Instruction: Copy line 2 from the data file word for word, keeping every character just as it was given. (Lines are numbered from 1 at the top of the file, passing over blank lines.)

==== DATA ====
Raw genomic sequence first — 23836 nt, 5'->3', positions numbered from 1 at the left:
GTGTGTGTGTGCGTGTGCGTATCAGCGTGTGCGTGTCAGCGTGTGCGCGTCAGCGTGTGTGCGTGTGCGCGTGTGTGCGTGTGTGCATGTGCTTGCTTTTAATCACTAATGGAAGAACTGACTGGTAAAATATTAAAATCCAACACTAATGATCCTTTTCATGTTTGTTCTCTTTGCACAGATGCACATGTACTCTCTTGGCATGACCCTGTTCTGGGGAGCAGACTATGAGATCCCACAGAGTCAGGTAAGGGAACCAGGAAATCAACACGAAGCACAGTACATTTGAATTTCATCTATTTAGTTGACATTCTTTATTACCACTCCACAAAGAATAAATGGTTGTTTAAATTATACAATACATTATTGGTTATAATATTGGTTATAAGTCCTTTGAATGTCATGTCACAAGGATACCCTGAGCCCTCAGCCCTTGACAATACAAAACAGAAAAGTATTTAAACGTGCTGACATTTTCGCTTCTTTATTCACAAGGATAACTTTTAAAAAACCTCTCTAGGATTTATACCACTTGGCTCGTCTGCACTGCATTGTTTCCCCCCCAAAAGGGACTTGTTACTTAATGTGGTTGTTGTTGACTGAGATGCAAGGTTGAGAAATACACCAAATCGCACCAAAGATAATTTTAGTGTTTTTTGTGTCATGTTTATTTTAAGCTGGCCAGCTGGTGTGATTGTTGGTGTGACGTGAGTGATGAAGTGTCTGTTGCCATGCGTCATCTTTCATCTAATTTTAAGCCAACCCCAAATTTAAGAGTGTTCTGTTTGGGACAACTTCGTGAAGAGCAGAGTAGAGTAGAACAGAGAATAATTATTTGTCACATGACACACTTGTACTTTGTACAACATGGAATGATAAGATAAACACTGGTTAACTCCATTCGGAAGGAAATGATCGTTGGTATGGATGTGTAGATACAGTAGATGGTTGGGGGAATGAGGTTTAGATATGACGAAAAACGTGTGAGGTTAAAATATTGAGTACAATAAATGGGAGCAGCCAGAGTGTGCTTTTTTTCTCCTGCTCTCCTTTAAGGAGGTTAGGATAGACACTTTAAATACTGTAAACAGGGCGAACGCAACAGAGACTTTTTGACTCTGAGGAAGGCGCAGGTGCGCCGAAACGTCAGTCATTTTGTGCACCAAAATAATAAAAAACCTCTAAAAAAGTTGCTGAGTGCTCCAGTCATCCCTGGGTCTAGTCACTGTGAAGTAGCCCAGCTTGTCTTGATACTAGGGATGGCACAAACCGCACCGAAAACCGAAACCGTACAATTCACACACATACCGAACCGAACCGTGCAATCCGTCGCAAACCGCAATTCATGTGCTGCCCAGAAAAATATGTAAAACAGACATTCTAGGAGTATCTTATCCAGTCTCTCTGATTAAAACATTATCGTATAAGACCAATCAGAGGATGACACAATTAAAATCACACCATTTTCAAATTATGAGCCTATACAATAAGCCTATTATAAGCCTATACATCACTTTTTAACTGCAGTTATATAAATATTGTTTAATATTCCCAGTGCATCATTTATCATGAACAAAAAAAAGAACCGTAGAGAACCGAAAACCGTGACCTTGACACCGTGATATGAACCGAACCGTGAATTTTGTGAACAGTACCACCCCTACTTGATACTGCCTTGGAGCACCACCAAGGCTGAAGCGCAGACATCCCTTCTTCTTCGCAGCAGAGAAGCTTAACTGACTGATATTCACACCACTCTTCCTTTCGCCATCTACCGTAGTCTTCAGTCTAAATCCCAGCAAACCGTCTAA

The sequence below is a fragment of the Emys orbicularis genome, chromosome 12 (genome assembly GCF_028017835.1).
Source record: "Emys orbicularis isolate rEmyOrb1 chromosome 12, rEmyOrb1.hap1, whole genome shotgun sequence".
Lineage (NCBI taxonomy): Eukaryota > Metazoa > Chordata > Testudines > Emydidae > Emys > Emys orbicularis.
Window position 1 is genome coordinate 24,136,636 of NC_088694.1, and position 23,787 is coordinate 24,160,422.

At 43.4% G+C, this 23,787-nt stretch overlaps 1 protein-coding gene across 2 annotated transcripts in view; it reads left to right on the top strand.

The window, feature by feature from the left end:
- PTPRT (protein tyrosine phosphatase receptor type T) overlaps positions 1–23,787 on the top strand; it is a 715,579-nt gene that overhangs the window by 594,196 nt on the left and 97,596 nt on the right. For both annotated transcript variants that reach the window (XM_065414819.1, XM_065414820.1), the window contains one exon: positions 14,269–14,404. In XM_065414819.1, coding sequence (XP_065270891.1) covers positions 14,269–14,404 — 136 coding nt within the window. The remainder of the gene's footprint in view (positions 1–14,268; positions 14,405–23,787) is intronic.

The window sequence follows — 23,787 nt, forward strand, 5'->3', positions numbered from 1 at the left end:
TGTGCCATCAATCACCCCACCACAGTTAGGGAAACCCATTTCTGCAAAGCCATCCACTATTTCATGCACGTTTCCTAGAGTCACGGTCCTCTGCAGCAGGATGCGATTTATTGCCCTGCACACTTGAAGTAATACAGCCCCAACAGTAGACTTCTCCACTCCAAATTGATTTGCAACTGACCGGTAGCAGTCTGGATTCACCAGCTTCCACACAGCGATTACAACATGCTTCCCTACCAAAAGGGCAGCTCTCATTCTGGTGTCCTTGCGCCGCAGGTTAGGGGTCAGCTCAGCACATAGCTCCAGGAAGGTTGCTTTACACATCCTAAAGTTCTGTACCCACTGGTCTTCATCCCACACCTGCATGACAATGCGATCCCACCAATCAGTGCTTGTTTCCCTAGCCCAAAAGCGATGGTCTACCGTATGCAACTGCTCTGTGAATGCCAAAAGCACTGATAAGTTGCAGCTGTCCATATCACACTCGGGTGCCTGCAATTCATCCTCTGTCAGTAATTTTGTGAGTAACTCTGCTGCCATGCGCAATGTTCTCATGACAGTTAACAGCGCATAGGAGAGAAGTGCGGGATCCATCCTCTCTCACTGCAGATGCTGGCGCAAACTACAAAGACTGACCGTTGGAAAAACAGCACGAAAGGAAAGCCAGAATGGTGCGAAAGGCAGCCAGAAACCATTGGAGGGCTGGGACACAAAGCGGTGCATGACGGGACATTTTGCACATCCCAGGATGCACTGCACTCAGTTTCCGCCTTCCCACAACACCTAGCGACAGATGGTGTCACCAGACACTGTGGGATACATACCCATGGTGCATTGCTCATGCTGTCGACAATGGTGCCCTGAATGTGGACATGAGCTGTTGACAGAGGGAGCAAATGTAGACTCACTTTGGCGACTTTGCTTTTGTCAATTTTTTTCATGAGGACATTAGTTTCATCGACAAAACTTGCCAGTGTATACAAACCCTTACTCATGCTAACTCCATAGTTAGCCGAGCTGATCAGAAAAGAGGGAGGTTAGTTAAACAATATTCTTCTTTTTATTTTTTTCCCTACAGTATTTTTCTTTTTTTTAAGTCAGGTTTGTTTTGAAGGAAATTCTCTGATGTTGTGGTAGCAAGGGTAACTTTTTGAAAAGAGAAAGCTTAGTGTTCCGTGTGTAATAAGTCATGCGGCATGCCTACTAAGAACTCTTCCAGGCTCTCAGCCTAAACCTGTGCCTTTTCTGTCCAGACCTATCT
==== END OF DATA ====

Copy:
GTGTGTGTGTGCGTGTGCGTATCAGCGTGTGCGTGTCAGCGTGTGCGCGTCAGCGTGTGTGCGTGTGCGCGTGTGTGCGTGTGTGCATGTGCTTGCTTTTAATCACTAATGGAAGAACTGACTGGTAAAATATTAAAATCCAACACTAATGATCCTTTTCATGTTTGTTCTCTTTGCACAGATGCACATGTACTCTCTTGGCATGACCCTGTTCTGGGGAGCAGACTATGAGATCCCACAGAGTCAGGTAAGGGAACCAGGAAATCAACACGAAGCACAGTACATTTGAATTTCATCTATTTAGTTGACATTCTTTATTACCACTCCACAAAGAATAAATGGTTGTTTAAATTATACAATACATTATTGGTTATAATATTGGTTATAAGTCCTTTGAATGTCATGTCACAAGGATACCCTGAGCCCTCAGCCCTTGACAATACAAAACAGAAAAGTATTTAAACGTGCTGACATTTTCGCTTCTTTATTCACAAGGATAACTTTTAAAAAACCTCTCTAGGATTTATACCACTTGGCTCGTCTGCACTGCATTGTTTCCCCCCCAAAAGGGACTTGTTACTTAATGTGGTTGTTGTTGACTGAGATGCAAGGTTGAGAAATACACCAAATCGCACCAAAGATAATTTTAGTGTTTTTTGTGTCATGTTTATTTTAAGCTGGCCAGCTGGTGTGATTGTTGGTGTGACGTGAGTGATGAAGTGTCTGTTGCCATGCGTCATCTTTCATCTAATTTTAAGCCAACCCCAAATTTAAGAGTGTTCTGTTTGGGACAACTTCGTGAAGAGCAGAGTAGAGTAGAACAGAGAATAATTATTTGTCACATGACACACTTGTACTTTGTACAACATGGAATGATAAGATAAACACTGGTTAACTCCATTCGGAAGGAAATGATCGTTGGTATGGATGTGTAGATACAGTAGATGGTTGGGGGAATGAGGTTTAGATATGACGAAAAACGTGTGAGGTTAAAATATTGAGTACAATAAATGGGAGCAGCCAGAGTGTGCTTTTTTTCTCCTGCTCTCCTTTAAGGAGGTTAGGATAGACACTTTAAATACTGTAAACAGGGCGAACGCAACAGAGACTTTTTGACTCTGAGGAAGGCGCAGGTGCGCCGAAACGTCAGTCATTTTGTGCACCAAAATAATAAAAAACCTCTAAAAAAGTTGCTGAGTGCTCCAGTCATCCCTGGGTCTAGTCACTGTGAAGTAGCCCAGCTTGTCTTGATACTAGGGATGGCACAAACCGCACCGAAAACCGAAACCGTACAATTCACACACATACCGAACCGAACCGTGCAATCCGTCGCAAACCGCAATTCATGTGCTGCCCAGAAAAATATGTAAAACAGACATTCTAGGAGTATCTTATCCAGTCTCTCTGATTAAAACATTATCGTATAAGACCAATCAGAGGATGACACAATTAAAATCACACCATTTTCAAATTATGAGCCTATACAATAAGCCTATTATAAGCCTATACATCACTTTTTAACTGCAGTTATATAAATATTGTTTAATATTCCCAGTGCATCATTTATCATGAACAAAAAAAAGAACCGTAGAGAACCGAAAACCGTGACCTTGACACCGTGATATGAACCGAACCGTGAATTTTGTGAACAGTACCACCCCTACTTGATACTGCCTTGGAGCACCACCAAGGCTGAAGCGCAGACATCCCTTCTTCTTCGCAGCAGAGAAGCTTAACTGACTGATATTCACACCACTCTTCCTTTCGCCATCTACCGTAGTCTTCAGTCTAAATCCCAGCAAACCGTCTAA